Claims activity is unlikely to have a major impact on pricing for cyber insurance simply because of the number of options enterprise organizations have these days, he says.  "Capacity for cyber insurance is robust and has led to reduced rates," he adds.

A Maturing Cyber-Insurance Market

Other factors are at play as well. Insurance companies, for instance, have gotten better at evaluating cyber-risk, says Andrew Braunberg, an analyst with Omdia.

"Carriers are getting a lot smarter in how they assess the cyber-risks of prospects, and the way they write up coverage," Braunberg says, adding that when it comes to doing risk assessments on organizations that want insurance coverage, carriers are much more thorough in what they are looking at and why.

"Gone, for the most part, are simple questionnaires. Insurers want to a much deeper, and dynamic, view of risk," he notes. Also, many have begun expecting insured organizations to have proactive security technologies in place, he says. The result is that cyber-insurance requirements have become a key decision in enterprise security spending decisions.

Howden also expects demand for cyber insurance from small and midsize enterprises (SMEs) — which account for nearly half of the GDP in major economies — to fuel growth and price stability in the market over the next few years. The SME space is currently an underserved demographic that offers a "huge" growth opportunity for insurers and brokers, according to Howden. The insurer also expects the market to expand dramatically over the next few years as insurance companies seek to expand outside the US — which currently accounts for two-thirds of the global market.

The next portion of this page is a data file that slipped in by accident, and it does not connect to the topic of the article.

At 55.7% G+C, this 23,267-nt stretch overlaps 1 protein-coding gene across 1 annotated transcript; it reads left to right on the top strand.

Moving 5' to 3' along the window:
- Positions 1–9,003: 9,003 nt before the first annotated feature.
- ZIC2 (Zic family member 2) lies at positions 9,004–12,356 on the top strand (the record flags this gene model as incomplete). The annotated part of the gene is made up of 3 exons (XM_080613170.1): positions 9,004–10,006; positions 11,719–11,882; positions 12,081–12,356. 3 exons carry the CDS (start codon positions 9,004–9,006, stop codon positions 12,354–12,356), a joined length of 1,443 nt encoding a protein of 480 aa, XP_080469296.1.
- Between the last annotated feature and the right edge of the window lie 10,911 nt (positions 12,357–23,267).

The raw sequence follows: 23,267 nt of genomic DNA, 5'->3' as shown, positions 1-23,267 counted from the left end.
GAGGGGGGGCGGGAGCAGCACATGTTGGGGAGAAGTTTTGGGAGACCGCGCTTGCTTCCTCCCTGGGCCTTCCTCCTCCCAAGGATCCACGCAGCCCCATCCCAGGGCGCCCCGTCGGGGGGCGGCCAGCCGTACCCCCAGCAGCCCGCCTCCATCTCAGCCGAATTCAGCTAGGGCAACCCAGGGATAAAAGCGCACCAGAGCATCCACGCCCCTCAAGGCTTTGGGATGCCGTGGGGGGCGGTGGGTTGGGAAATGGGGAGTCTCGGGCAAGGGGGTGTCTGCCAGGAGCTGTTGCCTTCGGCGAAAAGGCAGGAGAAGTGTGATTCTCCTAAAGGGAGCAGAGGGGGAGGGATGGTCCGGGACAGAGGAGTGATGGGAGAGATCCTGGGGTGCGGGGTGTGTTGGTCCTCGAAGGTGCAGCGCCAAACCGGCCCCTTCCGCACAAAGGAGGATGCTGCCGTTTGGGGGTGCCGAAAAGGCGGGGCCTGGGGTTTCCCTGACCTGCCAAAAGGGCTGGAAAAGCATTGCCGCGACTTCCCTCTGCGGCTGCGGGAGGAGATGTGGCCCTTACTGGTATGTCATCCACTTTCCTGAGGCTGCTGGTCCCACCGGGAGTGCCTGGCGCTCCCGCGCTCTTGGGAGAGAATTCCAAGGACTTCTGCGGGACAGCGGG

Xing Xin, CEO and co-founder of cyber security and insurance platform Upfort, says there are enough insurers waiting to write more business around cybersecurity for prices to remain where they are for the short term at least. But he expects increased claims frequency and severity to have an eventual impact on underwriting and rates for many insurance markets.

"Alternatively, a widespread cybersecurity issue that systemically triggers a high count of policies" could reverse the current trend as well, he says. "If this happens and there's a pullback of supply/capacity in the market, then we'd see rates grow in an accelerated way."

About the Author(s)

Jai Vijayan, Contributing Writer

Jai Vijayan is a seasoned technology reporter with over 20 years of experience in IT trade journalism. He was most recently a Senior Editor at Computerworld, where he covered information security and data privacy issues for the publication. Over the course of his 20-year career at Computerworld, Jai also covered a variety of other technology topics, including big data, Hadoop, Internet of Things, e-voting, and data analytics. Prior to Computerworld, Jai covered technology issues for The Economic Times in Bangalore, India. Jai has a Master's degree in Statistics and lives in Naperville, Ill.